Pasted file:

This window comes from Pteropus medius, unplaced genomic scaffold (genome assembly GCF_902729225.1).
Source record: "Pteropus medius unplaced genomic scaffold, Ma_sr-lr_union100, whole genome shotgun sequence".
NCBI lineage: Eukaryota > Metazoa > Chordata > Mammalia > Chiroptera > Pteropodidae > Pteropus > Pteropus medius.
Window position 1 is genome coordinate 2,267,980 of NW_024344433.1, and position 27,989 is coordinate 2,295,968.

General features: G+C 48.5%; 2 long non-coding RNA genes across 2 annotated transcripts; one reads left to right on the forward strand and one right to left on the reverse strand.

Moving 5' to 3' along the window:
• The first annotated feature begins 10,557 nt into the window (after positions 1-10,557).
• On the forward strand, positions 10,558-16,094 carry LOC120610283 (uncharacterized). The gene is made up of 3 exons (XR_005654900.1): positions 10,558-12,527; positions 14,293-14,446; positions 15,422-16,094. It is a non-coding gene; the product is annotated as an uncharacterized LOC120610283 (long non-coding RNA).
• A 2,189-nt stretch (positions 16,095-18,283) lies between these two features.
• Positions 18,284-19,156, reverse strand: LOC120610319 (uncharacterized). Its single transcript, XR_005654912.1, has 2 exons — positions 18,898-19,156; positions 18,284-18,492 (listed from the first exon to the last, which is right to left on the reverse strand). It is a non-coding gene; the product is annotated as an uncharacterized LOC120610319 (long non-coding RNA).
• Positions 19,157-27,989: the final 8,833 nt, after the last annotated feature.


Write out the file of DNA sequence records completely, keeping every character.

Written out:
This window comes from Pteropus medius, unplaced genomic scaffold (genome assembly GCF_902729225.1).
Source record: "Pteropus medius unplaced genomic scaffold, Ma_sr-lr_union100, whole genome shotgun sequence".
NCBI lineage: Eukaryota > Metazoa > Chordata > Mammalia > Chiroptera > Pteropodidae > Pteropus > Pteropus medius.
Window position 1 is genome coordinate 2,267,980 of NW_024344433.1, and position 27,989 is coordinate 2,295,968.

General features: G+C 48.5%; 2 long non-coding RNA genes across 2 annotated transcripts; one reads left to right on the forward strand and one right to left on the reverse strand.

Moving 5' to 3' along the window:
• The first annotated feature begins 10,557 nt into the window (after positions 1-10,557).
• On the forward strand, positions 10,558-16,094 carry LOC120610283 (uncharacterized). The gene is made up of 3 exons (XR_005654900.1): positions 10,558-12,527; positions 14,293-14,446; positions 15,422-16,094. It is a non-coding gene; the product is annotated as an uncharacterized LOC120610283 (long non-coding RNA).
• A 2,189-nt stretch (positions 16,095-18,283) lies between these two features.
• Positions 18,284-19,156, reverse strand: LOC120610319 (uncharacterized). Its single transcript, XR_005654912.1, has 2 exons — positions 18,898-19,156; positions 18,284-18,492 (listed from the first exon to the last, which is right to left on the reverse strand). It is a non-coding gene; the product is annotated as an uncharacterized LOC120610319 (long non-coding RNA).
• Positions 19,157-27,989: the final 8,833 nt, after the last annotated feature.